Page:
The Chinese American experience, with its trials and triumphs, comes
to mind every December 17, the anniversary of the 1943 repeal by
Congress of the Chinese Exclusion Act of May 6, 1882. With only a few
exceptions, this law barred any Chinese from immigrating to the United
States, and marked the first time U.S. immigration policy singled out
citizens of a particular nation for wholesale discrimination.
This dark period in U.S. history was born out of the widely held
belief that the Chinese were incapable of "assimilation" into American
society. Nevertheless, despite more than 60 years of systematic
disenfranchisement, Chinese continued to migrate to the United States
because it remained a country where they could find employment and
fulfill many of their dreams.
Today, the United States is experiencing a period of sizable
immigration from China. According to the Immigration and
Naturalization Service (INS), 664,812 Chinese immigrated to the United
States from 1990 through 2000. Chinese and other Asian immigrants are
now often called the "Model Minority" because their children quickly
attain relatively high levels of education (21.6 percent of Chinese
Americans had a bachelors degree in 1990 vs. 13.1 percent of the total
U.S. population) and relatively high incomes (the median income of
Chinese Americans was $41,316 in 1989 vs. $35,225 for the total U.S.
Even so, new challenges face the Chinese community as it seeks to
expand its involvement in the American political process and toist
large numbers of new immigrants to integrate into U.S. society. In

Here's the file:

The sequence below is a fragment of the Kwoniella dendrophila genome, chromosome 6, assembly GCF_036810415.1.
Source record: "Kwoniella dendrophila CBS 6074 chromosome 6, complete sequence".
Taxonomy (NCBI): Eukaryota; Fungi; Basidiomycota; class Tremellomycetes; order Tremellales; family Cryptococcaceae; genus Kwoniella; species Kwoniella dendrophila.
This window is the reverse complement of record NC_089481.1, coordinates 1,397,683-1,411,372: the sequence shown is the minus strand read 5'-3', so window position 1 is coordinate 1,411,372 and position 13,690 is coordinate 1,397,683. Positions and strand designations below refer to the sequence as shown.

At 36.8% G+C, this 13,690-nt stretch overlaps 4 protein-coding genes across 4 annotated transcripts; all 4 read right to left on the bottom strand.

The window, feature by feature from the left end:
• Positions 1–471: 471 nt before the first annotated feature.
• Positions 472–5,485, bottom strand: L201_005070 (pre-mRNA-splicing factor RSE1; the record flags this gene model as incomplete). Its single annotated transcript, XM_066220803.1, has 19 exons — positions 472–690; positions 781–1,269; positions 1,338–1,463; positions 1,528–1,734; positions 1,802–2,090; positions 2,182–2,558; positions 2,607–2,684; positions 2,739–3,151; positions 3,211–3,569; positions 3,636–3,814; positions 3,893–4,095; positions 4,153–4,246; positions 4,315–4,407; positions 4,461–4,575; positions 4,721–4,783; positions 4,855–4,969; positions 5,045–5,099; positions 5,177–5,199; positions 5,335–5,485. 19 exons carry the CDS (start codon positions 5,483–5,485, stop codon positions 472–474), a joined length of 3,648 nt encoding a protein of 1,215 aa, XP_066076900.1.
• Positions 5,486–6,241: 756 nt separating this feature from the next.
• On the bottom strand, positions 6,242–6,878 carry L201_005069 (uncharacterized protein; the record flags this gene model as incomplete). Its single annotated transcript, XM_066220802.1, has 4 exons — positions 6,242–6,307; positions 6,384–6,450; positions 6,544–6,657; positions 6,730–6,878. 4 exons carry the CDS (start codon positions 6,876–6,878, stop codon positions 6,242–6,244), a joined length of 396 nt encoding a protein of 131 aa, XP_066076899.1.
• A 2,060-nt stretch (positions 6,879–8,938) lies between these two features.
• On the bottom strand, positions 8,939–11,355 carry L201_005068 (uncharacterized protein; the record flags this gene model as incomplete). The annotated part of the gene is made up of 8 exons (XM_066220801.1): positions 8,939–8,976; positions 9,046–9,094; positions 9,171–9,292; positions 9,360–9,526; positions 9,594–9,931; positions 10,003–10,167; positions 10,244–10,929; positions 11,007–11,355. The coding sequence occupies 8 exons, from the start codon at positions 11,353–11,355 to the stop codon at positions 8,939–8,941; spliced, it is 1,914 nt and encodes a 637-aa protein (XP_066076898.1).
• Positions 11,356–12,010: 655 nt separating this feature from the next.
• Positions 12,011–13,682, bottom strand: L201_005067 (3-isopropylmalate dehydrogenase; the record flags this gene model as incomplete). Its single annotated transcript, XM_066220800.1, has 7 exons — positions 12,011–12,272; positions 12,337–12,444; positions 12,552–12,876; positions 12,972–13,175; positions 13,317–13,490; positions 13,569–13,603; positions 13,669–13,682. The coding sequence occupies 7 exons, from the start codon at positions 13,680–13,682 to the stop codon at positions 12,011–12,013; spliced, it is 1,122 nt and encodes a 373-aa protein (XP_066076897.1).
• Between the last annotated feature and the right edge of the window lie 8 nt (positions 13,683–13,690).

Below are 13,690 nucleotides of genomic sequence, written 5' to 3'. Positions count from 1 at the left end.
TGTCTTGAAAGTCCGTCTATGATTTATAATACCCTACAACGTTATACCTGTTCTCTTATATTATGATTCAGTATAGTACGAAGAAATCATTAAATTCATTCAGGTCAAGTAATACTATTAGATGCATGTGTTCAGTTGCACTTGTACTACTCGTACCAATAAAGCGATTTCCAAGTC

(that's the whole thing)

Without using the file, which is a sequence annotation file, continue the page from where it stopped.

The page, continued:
addition, the problemsociated with human smugglers, or
"snakeheads," have grown to serious proportions. While the Chinese
community has made great strides in overcoming racial discrimination
and poverty over the decades, obstacles remain.
There are records of Chinese immigrants in California as early as
1815, and Chinese students were brought by missionaries to
Massachusetts for schooling in 1847. However, the first large wave of
Chinese immigration to the United States began during the California
gold rush in 1848. The immigrants themselves referred to the United
States as the "Golden Mountain." In the years that followed, the
Chinese - especially those coming from the Canton area of south China
- worked in mining, construction, and the building of the
intercontinental railroad. By the 1870s there were over 63,000 Chinese
immigrants in the country. Although most lived in California, many had
moved eastward into cities such as New York.
However, the United States suffered through a depression in the 1870s
that was particularly severe in California. This economic downturn fed
strong anti-Chinese attitudes that sometimes turned violent. The
Chinese were willing to work for lower wages than "whites" and were
more reluctant to unionize, which led U.S. labor leaders to label them
"cheap working slaves." The result was virulent resentment. White
Americans claimed the Chinese were stealing their jobs and draining
the United States of gold by sending much of their earnings back to
relatives in China.
Congress was pressured to investigate these claims and by 1880 the
U.S. government bowed to anti-Chinese sentiments and signed a treaty
with China permitting the United States to limit, but not completely
prohibit, Chinese immigration. In 1882 there were 110,000 Chinese in
the country. Congress claimed that "the coming of Chinese laborers to
this country endangers the good order of certain localities" and on
December 17, 1882, passed the first Chinese Exclusion Act.
The new law halted all immigration of Chinese laborers for 10 years
and prohibited Chinese already residing in the United States from
obtaining citizenship. The 1882 Act was renewed in 1892 and made
permanent in 1902. The Immigration Act of 1917 expanded the
prohibition against immigrant laborers to nearly all Asian countries,
including the Middle East and India, creating "an Asiatic barred
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